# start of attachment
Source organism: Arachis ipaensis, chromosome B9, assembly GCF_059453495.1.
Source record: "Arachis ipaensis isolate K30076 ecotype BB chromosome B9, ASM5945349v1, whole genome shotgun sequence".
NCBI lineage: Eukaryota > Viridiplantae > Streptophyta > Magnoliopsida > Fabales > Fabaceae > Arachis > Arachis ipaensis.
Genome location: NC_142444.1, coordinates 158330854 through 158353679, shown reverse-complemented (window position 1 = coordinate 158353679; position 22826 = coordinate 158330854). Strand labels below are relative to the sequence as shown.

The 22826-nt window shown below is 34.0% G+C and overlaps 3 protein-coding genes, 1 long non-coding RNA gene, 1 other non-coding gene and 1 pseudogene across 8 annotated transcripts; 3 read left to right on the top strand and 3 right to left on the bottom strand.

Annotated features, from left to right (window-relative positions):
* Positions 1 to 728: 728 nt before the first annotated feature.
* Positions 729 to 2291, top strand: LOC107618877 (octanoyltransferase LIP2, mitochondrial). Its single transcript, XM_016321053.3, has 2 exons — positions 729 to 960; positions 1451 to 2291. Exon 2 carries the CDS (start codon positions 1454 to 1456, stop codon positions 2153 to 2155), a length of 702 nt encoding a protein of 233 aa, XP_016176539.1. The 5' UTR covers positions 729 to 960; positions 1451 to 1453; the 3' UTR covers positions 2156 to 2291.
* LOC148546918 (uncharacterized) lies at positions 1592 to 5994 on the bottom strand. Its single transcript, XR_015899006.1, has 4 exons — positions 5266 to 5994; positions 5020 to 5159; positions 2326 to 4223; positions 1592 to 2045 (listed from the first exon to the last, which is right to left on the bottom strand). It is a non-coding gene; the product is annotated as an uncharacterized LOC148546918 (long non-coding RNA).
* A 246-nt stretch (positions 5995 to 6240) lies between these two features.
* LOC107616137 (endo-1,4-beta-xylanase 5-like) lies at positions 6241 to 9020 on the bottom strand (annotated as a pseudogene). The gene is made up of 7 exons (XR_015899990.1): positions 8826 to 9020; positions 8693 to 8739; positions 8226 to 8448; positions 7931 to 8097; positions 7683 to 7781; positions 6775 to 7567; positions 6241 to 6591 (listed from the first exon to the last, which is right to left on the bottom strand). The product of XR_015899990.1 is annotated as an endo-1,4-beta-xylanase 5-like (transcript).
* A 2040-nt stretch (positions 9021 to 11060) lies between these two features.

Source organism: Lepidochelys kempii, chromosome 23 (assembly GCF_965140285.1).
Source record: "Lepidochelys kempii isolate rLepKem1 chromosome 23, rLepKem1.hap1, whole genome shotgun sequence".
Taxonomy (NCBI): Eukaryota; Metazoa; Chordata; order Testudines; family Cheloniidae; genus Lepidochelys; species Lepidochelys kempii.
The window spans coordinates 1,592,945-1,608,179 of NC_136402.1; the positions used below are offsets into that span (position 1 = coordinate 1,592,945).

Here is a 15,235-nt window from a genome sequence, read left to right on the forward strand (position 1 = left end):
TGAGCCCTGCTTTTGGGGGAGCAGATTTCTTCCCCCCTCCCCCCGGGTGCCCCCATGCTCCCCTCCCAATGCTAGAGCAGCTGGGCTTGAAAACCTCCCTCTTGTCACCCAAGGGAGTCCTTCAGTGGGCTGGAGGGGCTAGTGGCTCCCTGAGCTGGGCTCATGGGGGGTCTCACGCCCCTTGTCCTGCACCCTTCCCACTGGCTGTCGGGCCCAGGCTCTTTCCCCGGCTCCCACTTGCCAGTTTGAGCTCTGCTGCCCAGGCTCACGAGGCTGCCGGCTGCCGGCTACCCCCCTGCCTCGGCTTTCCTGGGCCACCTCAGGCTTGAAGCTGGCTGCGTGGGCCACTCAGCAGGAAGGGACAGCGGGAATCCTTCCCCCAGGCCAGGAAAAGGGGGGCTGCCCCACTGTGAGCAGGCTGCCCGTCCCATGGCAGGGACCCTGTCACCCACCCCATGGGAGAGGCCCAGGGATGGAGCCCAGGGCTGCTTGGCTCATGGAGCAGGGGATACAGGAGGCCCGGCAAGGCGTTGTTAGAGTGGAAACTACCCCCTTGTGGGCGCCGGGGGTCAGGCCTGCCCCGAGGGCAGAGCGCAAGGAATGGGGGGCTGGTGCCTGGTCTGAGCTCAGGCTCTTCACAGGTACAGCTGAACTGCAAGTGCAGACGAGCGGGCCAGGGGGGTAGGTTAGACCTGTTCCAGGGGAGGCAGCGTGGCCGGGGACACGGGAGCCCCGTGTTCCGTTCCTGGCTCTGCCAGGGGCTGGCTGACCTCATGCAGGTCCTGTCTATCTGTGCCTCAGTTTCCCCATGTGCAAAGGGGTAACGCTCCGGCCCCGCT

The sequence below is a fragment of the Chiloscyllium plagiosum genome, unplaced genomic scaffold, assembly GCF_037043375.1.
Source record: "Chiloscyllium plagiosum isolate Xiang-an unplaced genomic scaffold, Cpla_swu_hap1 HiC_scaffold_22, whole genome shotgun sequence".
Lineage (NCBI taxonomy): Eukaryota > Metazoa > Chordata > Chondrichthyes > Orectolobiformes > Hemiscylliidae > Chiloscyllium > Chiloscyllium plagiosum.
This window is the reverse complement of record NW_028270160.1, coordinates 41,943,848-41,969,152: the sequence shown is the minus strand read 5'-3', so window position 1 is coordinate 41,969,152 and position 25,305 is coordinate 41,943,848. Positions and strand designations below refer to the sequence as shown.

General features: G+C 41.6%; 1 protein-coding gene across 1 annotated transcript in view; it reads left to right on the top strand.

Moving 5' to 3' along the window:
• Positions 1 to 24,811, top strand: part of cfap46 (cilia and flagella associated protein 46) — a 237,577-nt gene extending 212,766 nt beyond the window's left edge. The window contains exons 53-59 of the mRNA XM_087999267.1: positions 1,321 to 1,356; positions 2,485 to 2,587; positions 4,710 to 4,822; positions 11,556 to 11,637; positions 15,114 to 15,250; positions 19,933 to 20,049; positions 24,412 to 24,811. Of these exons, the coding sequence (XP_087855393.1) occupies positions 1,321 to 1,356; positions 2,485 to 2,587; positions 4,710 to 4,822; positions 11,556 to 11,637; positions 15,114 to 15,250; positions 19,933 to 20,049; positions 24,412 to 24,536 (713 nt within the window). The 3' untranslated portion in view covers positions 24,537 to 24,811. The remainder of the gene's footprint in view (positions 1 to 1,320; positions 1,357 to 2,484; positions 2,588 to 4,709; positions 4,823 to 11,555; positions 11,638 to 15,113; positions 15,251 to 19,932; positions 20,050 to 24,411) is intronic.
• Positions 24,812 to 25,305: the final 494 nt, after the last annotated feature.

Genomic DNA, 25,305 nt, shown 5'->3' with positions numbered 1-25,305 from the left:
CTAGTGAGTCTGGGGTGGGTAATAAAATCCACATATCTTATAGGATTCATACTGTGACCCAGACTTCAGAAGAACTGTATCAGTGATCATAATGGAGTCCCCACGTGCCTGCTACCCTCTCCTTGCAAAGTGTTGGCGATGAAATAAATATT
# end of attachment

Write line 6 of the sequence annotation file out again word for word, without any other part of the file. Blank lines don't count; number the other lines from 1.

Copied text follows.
Annotated features, from left to right (window-relative positions):